Imagine working from sun up to sun down six days a week, then trudging home to a one-bedroom cabin shared with eight family members and co-workers. Weekly rations consist of one pound of salted pork and a peck of cornmeal; children and the elderly receive a half ration. Vegetables, cabbage and sweet potatoes farmed from a square patch of the garden supplement meals, if permitted by your boss.
There’s no need to shop for winter and summer clothes since you must wear what is given to you. A new pair of shoes and a blanket might be distributed every three years, provided your boss is rich. This was the life of a slave.
Eighty to 90 slaves worked for the Weir family on Liberia Plantation in Manassas. Both house and field slaves maintained the thriving farm during the mid-19th century. House slaves, including cooks, laundresses and blacksmiths, typically received more comforts than field slaves who toiled on the plantation.
The cooks used chamber pots and spider skillets to prepare breakfast, lunch and dinner for the Weirs. Depending on the owner, some cooks were permitted to eat leftovers after cleaning up while others were scrutinized to ensure left overs were not touched. Child slaves were responsible for transporting firewood and water to the kitchen and laundry houses.
Laundresses washed the family’s clothes, linens and towels with flat irons, caldrons and handmade soap. Warm water was created from the heat of flat irons lined up against the fire. Blacksmiths also worked with flat irons to build and repair plantation tools.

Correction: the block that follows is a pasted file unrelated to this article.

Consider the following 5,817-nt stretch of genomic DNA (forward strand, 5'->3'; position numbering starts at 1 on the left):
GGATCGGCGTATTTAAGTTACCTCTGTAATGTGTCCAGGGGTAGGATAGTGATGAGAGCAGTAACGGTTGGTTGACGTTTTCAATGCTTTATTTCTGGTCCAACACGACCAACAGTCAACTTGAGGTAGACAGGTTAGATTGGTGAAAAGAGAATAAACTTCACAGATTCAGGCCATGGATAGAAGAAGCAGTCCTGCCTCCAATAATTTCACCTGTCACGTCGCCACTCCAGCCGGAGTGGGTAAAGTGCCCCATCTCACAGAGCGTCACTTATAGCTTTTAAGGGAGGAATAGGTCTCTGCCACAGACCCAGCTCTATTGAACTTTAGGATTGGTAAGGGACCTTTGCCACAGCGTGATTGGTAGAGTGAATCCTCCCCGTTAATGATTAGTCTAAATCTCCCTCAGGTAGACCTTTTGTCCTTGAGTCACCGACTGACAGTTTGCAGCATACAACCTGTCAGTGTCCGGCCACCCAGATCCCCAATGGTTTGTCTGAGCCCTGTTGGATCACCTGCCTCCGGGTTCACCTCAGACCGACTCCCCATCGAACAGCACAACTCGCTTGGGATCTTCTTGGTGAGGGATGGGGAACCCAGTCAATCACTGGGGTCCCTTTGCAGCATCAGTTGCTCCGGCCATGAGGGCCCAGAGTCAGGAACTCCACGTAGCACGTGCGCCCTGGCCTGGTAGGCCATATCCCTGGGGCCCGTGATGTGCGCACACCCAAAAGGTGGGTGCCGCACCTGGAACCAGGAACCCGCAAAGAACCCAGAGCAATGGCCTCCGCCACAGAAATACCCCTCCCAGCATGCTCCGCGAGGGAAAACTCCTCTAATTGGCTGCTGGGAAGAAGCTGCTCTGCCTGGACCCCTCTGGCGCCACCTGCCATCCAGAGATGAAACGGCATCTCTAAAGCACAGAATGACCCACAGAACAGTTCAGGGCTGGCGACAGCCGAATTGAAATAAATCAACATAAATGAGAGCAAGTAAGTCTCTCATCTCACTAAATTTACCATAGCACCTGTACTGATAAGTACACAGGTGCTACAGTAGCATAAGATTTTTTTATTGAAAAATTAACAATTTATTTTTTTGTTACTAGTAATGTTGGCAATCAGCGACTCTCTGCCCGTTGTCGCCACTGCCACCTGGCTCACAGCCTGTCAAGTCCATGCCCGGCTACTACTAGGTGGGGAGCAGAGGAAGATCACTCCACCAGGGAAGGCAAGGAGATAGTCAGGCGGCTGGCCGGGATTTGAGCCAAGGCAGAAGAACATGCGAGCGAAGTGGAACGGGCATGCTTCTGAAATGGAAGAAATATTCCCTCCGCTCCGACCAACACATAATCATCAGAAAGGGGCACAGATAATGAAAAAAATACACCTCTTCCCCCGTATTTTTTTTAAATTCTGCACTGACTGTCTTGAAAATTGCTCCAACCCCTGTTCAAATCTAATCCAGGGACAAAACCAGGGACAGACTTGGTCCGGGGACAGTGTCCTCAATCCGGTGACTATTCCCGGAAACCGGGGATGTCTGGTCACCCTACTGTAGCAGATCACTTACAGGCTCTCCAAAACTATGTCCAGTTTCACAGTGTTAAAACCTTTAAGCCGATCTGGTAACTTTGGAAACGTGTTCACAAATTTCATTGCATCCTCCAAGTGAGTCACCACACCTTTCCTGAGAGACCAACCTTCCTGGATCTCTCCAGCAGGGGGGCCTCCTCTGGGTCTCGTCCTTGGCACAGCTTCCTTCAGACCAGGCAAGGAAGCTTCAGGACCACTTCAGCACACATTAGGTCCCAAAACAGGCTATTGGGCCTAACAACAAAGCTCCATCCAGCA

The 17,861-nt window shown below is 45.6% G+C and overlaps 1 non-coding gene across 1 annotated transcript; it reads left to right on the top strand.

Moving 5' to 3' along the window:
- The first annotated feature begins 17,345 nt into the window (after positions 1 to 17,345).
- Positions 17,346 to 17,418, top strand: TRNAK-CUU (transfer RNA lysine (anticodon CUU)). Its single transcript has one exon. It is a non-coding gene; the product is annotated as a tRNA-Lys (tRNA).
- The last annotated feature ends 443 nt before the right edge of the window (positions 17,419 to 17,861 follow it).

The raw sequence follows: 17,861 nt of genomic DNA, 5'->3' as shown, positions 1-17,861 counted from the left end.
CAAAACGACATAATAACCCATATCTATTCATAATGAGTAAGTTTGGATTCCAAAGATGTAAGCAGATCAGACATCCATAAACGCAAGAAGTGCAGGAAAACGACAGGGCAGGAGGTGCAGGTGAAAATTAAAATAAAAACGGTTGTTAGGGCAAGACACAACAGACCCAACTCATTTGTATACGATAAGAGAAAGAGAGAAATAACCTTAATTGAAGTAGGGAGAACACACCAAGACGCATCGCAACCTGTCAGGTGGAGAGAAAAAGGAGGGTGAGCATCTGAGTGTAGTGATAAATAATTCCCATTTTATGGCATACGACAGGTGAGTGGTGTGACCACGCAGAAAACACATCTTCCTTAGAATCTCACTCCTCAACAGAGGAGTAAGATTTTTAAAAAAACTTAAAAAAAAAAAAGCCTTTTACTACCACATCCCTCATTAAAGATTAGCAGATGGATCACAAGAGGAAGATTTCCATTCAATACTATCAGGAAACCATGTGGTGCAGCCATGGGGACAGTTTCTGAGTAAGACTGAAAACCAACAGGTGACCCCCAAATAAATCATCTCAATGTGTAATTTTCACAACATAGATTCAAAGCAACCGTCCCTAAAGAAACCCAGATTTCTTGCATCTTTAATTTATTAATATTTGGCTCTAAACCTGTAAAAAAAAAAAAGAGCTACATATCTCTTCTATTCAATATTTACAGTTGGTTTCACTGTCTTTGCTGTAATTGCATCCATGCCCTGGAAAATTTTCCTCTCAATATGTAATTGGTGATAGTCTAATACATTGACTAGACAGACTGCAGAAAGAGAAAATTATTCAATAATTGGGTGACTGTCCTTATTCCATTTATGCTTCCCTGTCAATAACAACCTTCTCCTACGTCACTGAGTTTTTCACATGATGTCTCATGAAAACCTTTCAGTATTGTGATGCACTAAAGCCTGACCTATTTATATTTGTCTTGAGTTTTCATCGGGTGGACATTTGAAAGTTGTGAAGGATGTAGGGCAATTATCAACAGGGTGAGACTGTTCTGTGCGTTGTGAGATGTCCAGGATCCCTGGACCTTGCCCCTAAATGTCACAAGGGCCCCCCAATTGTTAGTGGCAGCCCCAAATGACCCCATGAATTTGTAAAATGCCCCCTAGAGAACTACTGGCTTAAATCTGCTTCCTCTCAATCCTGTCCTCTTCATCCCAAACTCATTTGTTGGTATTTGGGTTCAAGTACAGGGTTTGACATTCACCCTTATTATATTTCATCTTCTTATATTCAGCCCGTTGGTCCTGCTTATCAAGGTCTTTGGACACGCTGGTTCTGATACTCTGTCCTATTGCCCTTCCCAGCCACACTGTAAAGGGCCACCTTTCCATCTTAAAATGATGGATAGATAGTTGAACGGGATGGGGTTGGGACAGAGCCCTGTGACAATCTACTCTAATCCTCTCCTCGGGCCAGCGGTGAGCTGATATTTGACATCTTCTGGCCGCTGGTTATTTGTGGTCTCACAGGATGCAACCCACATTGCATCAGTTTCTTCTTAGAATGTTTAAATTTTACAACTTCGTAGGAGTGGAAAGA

Those who worked in the fields planted and grew a variety of vegetables, including cabbage, potatoes, corn and beans. Field slaves were responsible for gathering poultry eggs, milking cows and shearing sheep as well. During harvest season they labored 18 hours a day.
Living conditions varied from one plantation to another. Slave Josiah Henson wrote of her experience:
"Wooden floors were a luxury. In a single room were huddled, like cattle, ten or a dozen persons, men, women and children. We had neither bedsteads, nor furniture of any description. Our beds were collections of straw and old rags, thrown down in the corners and bxoed in with boards; a single blanket the only covering."
It was illegal for slaves to read and write. Owners feared that literate slaves might read the Bible and "interpret the teachings of Jesus Christ as being in favour of equality." This interpretation could lead to a slave uprising and the loss of cheap labor. For this reason, southern slaves were also forbidden to attend church.
“Slave owners assimilated to neighbor planters,” explained historical interpreter and seventh generation Virginian Marion Dobbins. If neighbors provided slaves with half a pound of ration each week, this became the precedent among neighborhood slave owners. Few slaves were freed as a result of this unspoken rule, since one freed slave might lead to many freed slaves.
Wearing a 19th century day dress, head wrap and a cloth around her neck, Marion Dobbins presented slave narratives during the “Slave’s Life at Liberia Plantation” event hosted by the Manassas Museum. She displayed a variety of slave artifacts, including a ration of cornmeal and salted croton, chamber pots for cooking, a flat iron, handmade broom and a hoe blade similar to those used by field slaves. The stories and artifacts shared by Dobbins offered a glimpse into the life of a Liberia Plantation slave.
The next educational slave lecture scheduled for Thursday, February 24th at 7:00pm is hosted by Prince William County's Historic Preservation Division. For more information on this free event please call Historic Programs Coordinator David Born at 571-641-0042.